MPs say "tougher restrictions" and "stricter enforcement" are needed.
More on phone use behind the wheel:
- Estimated 2.7m UK drivers have crashed while using mobile phones
- Motorists urged to give up mobiles as fines are no deterrent
According to a report by the House of Commons Transport Select Committee, which is made up of several MPs from different parties, the UK needs tougher restrictions on driving while using a mobile phone and stricter enforcement of the law to improve safety. As part of this, the committee says the powers that be should look into the possibility of banning hands-free phone use.
The report cites evidence that shows using a hands-free phone behind the wheel “creates the same risks of crashing” as a handheld device, while figures from 2017 show there were 773 casualties, including 43 deaths and 135 serious injuries, arising from collisions where a driver using a mobile phone was a contributory factor. As a result, the committee has recommended that the government “explores options” for bans on hands-free phones.
At the same time, the report also recommended improvements to enforcement of existing mobile phone laws. The committee said although enforcement was “essential” to improving safety, the rate of enforcement had “plunged” by more than two-thirds since 2011, and the government should work with police to “boost” enforcement and better utilise available technology.
Similarly, the committee said the 2017 increase in penalties for mobile phone use, which saw fines and penalty points doubled to £200 and six respectively, were still not “commensurate” with the risks involved. The report recommended that the government should review the penalties and consider a further increase to ensure there is a serious deterrent.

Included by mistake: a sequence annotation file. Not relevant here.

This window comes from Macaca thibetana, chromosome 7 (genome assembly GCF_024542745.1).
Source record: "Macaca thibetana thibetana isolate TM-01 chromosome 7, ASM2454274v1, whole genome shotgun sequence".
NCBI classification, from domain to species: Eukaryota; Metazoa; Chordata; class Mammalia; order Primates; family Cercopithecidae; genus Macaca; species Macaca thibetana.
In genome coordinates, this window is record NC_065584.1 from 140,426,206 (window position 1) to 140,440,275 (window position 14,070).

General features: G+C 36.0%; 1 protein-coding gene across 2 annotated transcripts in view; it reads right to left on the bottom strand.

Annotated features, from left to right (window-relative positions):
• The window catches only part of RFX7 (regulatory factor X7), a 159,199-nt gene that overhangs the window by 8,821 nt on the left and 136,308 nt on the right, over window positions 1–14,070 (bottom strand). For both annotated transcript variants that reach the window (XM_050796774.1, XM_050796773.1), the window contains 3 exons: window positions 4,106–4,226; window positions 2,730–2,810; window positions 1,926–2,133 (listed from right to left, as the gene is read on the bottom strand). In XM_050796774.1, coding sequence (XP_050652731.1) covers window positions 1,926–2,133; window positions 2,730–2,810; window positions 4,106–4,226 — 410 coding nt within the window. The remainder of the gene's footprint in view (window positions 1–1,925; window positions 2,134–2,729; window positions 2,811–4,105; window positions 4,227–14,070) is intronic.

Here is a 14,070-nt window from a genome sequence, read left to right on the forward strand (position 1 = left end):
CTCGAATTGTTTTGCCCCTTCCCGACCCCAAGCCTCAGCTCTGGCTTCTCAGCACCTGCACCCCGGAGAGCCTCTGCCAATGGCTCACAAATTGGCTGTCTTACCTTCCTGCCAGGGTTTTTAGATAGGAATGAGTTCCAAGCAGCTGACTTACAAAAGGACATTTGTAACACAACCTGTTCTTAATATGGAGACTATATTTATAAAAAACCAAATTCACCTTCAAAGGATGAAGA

Lilian Greenwood, the MP for Nottingham South and chair of the House of Commons Transport Select Committee, said more education was needed for drivers, and the country needed to shake off the “misleading impression” that hands-free phones are safe.
“Despite the real risk of catastrophic consequences for themselves, their passengers and other road users, far too many drivers continue to break the law by using hand-held mobile phones,” she said. “If mobile phone use while driving is to become as socially unacceptable as drink driving much more effort needs to go into educating drivers about the risks and consequences of using a phone behind the wheel. Offenders also need to know there is a credible risk of being caught, and that there are serious consequences for being caught.
“There is also a misleading impression that hands-free use is safe. The reality is that any use of a phone distracts from a driver’s ability to pay full attention and the government should consider extending the ban to reflect this. Each death and serious injury which results from a driver using a mobile phone is a tragedy that is entirely avoidable. We need tougher restrictions, better enforcement and more education to make our roads safer for all.”